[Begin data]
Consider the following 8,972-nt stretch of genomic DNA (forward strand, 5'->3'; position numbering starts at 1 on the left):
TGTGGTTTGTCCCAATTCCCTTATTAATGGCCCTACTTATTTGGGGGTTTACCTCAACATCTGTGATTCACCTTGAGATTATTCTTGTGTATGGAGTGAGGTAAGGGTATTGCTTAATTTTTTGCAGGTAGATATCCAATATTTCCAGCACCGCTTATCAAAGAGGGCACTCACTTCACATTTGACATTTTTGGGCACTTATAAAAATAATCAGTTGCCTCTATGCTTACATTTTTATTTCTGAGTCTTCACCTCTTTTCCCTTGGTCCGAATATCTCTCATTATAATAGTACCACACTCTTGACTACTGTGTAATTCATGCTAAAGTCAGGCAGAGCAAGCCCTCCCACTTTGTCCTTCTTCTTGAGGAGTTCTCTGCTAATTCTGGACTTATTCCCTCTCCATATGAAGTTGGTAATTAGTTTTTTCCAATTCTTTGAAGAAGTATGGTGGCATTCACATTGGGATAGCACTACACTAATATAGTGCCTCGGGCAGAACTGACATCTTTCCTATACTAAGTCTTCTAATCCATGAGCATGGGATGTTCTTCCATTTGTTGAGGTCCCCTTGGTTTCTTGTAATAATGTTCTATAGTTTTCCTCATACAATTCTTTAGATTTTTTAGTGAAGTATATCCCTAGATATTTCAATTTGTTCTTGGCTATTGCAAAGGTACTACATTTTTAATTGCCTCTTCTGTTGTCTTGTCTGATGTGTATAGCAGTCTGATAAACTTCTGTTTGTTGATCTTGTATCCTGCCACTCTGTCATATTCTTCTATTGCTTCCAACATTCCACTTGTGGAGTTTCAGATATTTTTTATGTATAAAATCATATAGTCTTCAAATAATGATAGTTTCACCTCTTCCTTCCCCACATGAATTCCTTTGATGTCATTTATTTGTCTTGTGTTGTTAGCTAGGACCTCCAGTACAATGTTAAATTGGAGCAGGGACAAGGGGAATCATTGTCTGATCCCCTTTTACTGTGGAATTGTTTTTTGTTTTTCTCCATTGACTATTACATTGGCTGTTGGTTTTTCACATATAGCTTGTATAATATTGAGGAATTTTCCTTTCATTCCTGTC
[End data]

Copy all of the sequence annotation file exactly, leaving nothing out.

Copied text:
Consider the following 8,972-nt stretch of genomic DNA (forward strand, 5'->3'; position numbering starts at 1 on the left):
TGTGGTTTGTCCCAATTCCCTTATTAATGGCCCTACTTATTTGGGGGTTTACCTCAACATCTGTGATTCACCTTGAGATTATTCTTGTGTATGGAGTGAGGTAAGGGTATTGCTTAATTTTTTGCAGGTAGATATCCAATATTTCCAGCACCGCTTATCAAAGAGGGCACTCACTTCACATTTGACATTTTTGGGCACTTATAAAAATAATCAGTTGCCTCTATGCTTACATTTTTATTTCTGAGTCTTCACCTCTTTTCCCTTGGTCCGAATATCTCTCATTATAATAGTACCACACTCTTGACTACTGTGTAATTCATGCTAAAGTCAGGCAGAGCAAGCCCTCCCACTTTGTCCTTCTTCTTGAGGAGTTCTCTGCTAATTCTGGACTTATTCCCTCTCCATATGAAGTTGGTAATTAGTTTTTTCCAATTCTTTGAAGAAGTATGGTGGCATTCACATTGGGATAGCACTACACTAATATAGTGCCTCGGGCAGAACTGACATCTTTCCTATACTAAGTCTTCTAATCCATGAGCATGGGATGTTCTTCCATTTGTTGAGGTCCCCTTGGTTTCTTGTAATAATGTTCTATAGTTTTCCTCATACAATTCTTTAGATTTTTTAGTGAAGTATATCCCTAGATATTTCAATTTGTTCTTGGCTATTGCAAAGGTACTACATTTTTAATTGCCTCTTCTGTTGTCTTGTCTGATGTGTATAGCAGTCTGATAAACTTCTGTTTGTTGATCTTGTATCCTGCCACTCTGTCATATTCTTCTATTGCTTCCAACATTCCACTTGTGGAGTTTCAGATATTTTTTATGTATAAAATCATATAGTCTTCAAATAATGATAGTTTCACCTCTTCCTTCCCCACATGAATTCCTTTGATGTCATTTATTTGTCTTGTGTTGTTAGCTAGGACCTCCAGTACAATGTTAAATTGGAGCAGGGACAAGGGGAATCATTGTCTGATCCCCTTTTACTGTGGAATTGTTTTTTGTTTTTCTCCATTGACTATTACATTGGCTGTTGGTTTTTCACATATAGCTTGTATAATATTGAGGAATTTTCCTTTCATTCCTGTC